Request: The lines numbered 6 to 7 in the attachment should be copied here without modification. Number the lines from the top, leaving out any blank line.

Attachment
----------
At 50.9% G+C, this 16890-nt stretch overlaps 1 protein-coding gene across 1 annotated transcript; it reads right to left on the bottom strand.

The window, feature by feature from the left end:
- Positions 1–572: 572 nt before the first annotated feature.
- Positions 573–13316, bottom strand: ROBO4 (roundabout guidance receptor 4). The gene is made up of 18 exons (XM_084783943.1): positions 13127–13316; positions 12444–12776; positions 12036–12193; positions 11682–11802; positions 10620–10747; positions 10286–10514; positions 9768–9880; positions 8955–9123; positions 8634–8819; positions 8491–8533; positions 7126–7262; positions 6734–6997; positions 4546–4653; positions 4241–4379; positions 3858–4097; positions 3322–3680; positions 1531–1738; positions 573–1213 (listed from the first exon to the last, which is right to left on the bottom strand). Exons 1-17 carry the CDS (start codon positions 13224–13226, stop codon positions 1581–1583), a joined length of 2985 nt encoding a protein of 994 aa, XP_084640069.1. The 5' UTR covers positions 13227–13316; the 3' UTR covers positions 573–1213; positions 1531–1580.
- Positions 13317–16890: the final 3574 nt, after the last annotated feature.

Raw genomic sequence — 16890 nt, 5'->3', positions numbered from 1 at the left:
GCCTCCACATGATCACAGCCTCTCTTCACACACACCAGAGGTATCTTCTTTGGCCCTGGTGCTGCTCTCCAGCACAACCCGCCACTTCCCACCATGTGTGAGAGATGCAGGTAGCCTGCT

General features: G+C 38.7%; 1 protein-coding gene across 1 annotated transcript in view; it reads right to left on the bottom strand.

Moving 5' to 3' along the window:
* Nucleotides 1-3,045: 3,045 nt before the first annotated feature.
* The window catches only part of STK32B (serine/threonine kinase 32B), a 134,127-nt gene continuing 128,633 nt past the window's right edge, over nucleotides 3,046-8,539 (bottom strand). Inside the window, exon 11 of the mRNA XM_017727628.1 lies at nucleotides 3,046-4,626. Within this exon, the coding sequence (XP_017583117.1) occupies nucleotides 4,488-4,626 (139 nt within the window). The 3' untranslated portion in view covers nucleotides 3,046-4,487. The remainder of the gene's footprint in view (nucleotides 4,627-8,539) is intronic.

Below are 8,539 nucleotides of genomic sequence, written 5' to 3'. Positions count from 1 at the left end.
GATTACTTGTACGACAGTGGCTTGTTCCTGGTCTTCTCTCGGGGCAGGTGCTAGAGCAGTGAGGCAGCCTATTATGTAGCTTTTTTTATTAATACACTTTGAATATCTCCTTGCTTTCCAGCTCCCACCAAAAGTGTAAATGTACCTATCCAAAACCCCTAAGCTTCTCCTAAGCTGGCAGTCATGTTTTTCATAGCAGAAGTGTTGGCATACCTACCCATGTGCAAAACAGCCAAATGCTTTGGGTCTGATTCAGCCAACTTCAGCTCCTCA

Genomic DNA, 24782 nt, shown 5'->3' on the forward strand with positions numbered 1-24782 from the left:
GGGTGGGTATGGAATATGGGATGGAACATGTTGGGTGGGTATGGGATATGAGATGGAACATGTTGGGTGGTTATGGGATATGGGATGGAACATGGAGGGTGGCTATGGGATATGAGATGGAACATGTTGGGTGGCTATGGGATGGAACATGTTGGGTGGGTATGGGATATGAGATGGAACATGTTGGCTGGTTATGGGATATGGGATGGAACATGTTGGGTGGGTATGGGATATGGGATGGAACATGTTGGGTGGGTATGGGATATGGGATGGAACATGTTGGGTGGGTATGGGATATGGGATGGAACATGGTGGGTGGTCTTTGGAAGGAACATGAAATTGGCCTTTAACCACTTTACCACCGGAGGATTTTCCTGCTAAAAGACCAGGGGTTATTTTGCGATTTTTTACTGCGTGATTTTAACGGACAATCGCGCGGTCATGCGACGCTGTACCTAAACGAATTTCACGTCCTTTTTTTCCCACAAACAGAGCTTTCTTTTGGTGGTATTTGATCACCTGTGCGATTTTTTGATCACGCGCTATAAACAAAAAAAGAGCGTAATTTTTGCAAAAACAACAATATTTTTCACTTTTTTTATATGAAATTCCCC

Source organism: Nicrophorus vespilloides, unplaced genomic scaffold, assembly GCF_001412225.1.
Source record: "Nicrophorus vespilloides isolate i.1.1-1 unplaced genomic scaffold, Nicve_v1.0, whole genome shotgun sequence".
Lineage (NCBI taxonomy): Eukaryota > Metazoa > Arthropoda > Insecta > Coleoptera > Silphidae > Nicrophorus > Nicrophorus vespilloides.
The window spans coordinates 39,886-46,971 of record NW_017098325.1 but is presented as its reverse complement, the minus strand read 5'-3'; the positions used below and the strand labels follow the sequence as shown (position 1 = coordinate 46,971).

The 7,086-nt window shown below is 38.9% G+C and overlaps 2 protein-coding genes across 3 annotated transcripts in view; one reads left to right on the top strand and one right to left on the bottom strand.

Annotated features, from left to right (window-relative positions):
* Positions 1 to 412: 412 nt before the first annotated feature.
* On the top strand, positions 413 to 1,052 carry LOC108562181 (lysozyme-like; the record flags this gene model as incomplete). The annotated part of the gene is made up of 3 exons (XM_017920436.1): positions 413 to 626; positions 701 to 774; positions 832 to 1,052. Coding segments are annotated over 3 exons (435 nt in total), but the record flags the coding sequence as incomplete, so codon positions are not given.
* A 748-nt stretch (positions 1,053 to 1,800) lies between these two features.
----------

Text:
Raw genomic sequence — 16890 nt, 5'->3', positions numbered from 1 at the left:
GCCTCCACATGATCACAGCCTCTCTTCACACACACCAGAGGTATCTTCTTTGGCCCTGGTGCTGCTCTCCAGCACAACCCGCCACTTCCCACCATGTGTGAGAGATGCAGGTAGCCTGCT